Happy Cybersecurity Awareness Month, to those who celebrate. As we discussed last time, this annual event has now been running for 20 years. A lot has changed in the world in those two decades, especially when it comes to technology and cybersecurity.
It’s fair to say cybersecurity has become an ever-present part of our daily lives. The average person must now be constantly aware of malware and phishing attacks. High-profile incidents such as the ransomware strike on the Royal Mail mean that services and brands are being disrupted.
In the business world, security is permanently high on the agenda. Global cyber investment was estimated to be over $219bn this year – more than four times higher than the average spend back in 2003. With all that in mind, it’s safe to say most everyone is aware of cybersecurity. So, is Cybersecurity Awareness Month still relevant? It’s time to move the cyber narrative on to its next chapter: education.
There are a few ways we can achieve this.
Focusing on the human factor
The human element is often the weakest link in the cybersecurity chain, and most attackers exploit this fact. This is not pointing fingers at individuals just trying to do their jobs – user-facing systems are just naturally more vulnerable. Verizon’s latest DBIR estimates nearly three-quarters of attacks involve the human element, including social engineering, human error, and misuse.
While awareness campaigns have done well to highlight general risks, they fall short in addressing the nuanced behavioural aspects that lead to vulnerabilities. Focusing on education around social engineering tactics is crucial.
Organisations must invest in behavioural training to equip employees with the skills to identify and counteract social engineering attempts effectively. There also needs to be more effort in the public sphere to educate users about the most common tactics. This requires collaboration between the cyber industry, governmental bodies, and individual brands to drive the message home.
Educating on specific threats
Cyber threats have become increasingly specialised and targeted, outpacing the general awareness campaigns of yesteryear. With fastmoving and extremely damaging tactics like ransomware and data exfiltration becoming the norm, we need a more specialised form of cyber education.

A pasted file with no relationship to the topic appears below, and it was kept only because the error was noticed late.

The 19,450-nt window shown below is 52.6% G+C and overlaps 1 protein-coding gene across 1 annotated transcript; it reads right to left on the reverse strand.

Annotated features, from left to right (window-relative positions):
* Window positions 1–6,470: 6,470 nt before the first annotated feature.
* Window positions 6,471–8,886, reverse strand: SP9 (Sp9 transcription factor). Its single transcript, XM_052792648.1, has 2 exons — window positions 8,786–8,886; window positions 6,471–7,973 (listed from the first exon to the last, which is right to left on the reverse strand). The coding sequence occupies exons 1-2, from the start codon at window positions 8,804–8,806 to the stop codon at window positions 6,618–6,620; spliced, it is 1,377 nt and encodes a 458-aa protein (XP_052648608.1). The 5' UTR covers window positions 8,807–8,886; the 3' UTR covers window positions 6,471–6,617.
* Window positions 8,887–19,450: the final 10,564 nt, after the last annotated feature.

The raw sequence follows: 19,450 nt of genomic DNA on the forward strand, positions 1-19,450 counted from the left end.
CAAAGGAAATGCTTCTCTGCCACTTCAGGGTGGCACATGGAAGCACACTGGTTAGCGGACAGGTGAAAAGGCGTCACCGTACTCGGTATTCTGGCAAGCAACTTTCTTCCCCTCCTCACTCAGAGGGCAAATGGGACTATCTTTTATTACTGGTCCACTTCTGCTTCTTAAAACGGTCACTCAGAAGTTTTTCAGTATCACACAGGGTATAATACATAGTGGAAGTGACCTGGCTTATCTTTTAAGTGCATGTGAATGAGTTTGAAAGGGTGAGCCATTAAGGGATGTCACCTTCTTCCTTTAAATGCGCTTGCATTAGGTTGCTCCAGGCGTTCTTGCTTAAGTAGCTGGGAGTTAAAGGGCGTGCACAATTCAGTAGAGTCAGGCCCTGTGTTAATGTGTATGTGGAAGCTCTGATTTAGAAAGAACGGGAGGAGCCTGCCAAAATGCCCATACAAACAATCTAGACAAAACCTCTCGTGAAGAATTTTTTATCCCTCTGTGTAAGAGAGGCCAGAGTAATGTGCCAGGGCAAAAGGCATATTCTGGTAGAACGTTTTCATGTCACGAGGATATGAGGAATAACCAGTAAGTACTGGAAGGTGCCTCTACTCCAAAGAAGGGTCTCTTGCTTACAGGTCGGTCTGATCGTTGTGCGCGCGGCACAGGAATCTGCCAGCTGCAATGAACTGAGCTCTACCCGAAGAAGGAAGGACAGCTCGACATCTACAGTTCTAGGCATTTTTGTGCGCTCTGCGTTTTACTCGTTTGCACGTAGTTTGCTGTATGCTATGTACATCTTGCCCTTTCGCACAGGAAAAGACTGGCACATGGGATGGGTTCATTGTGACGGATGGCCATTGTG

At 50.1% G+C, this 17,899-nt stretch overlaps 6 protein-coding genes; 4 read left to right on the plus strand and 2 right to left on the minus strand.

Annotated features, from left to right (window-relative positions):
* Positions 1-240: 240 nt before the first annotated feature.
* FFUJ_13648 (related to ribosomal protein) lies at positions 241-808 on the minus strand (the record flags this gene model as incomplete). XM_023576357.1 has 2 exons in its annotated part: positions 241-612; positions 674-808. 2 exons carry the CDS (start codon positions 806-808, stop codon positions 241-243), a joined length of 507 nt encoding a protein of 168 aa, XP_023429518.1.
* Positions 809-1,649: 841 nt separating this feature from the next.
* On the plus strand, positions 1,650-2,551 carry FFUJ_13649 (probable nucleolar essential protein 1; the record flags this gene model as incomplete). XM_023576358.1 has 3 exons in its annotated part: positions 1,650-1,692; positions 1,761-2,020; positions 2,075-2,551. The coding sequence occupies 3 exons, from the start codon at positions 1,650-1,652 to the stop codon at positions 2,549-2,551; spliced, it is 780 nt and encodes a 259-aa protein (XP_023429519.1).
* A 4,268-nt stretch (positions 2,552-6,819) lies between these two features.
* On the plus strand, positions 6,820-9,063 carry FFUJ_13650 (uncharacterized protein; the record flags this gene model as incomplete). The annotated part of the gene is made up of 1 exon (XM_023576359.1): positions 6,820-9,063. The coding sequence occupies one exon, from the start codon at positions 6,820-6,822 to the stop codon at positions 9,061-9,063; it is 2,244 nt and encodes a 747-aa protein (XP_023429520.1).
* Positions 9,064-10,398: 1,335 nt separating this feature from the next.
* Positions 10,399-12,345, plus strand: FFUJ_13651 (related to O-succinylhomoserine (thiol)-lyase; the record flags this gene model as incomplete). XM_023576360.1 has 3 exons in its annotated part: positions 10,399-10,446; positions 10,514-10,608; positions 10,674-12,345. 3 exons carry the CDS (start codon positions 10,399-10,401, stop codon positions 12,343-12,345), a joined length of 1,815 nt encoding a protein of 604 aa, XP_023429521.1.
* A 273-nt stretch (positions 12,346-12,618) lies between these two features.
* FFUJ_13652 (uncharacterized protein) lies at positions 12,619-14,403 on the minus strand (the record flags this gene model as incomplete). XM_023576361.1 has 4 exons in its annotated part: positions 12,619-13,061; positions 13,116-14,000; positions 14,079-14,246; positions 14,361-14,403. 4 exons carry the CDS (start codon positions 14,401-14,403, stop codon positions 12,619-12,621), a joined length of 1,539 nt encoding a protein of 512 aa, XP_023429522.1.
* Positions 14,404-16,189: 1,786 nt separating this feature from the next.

Enterprises must move beyond basic cybersecurity hygiene to offer more in-depth training in these technical areas. This will not only prepare them for the specific challenges they face but also equip them with the tools to counteract evolving threats proactively. While it’s by no means fair to expect ordinary personnel to shoulder responsibility for these attacks, the more they know, the greater the chance they can help mitigate a serious incident.
— FBI (@FBI) October 15, 2023
Integrating cybersecurity into education sooner
The increasing prevalence of cyber threats makes a compelling case for integrating cybersecurity education into academic curriculum. Starting this education at the school level can lay a strong foundation for future cybersecurity professionals and informed digital citizens.
However, this is not without challenges. Cyberthreats move quickly, and specific knowledge will often be outdated by the end of a semester, let alone the academic year. This means it would be more beneficial to focus education on wider trends and issues – for example, learning about Log4J, but in the context of code vulnerabilities and supply chain threats.
The good news is many countries and agencies, such as the UK’s NCSC are already pushing for a greater focus on cyber education earlier in life.
The #CyberFirst Girls Competition is designed to help girls turn a passion for tech into a career in cyber security. With the chance to win cash prizes, laptops and more, it’s great for schools too.
— NCSC UK (@NCSC) October 17, 2023
Metrics and KPIs for cyber education
Just as businesses measure the ROI of their cybersecurity investments, it’s imperative to evaluate the effectiveness of cyber education programmes. Metrics and Key Performance Indicators (KPIs) can provide valuable insights into the success of these initiatives. For example, tracking the frequency of successful phishing simulations can offer a tangible measure of employee awareness and preparedness. These metrics serve as a feedback loop, enabling organizations to effectively refine their educational programs and adapt to new cybersecurity challenges.
After twenty years of raising awareness, it’s time to move on. Businesses can build a more resilient cybersecurity posture by focusing on the human factor, specialized threats, academic integration, and measurable outcomes. Now is the time to focus on more comprehensive cyber education.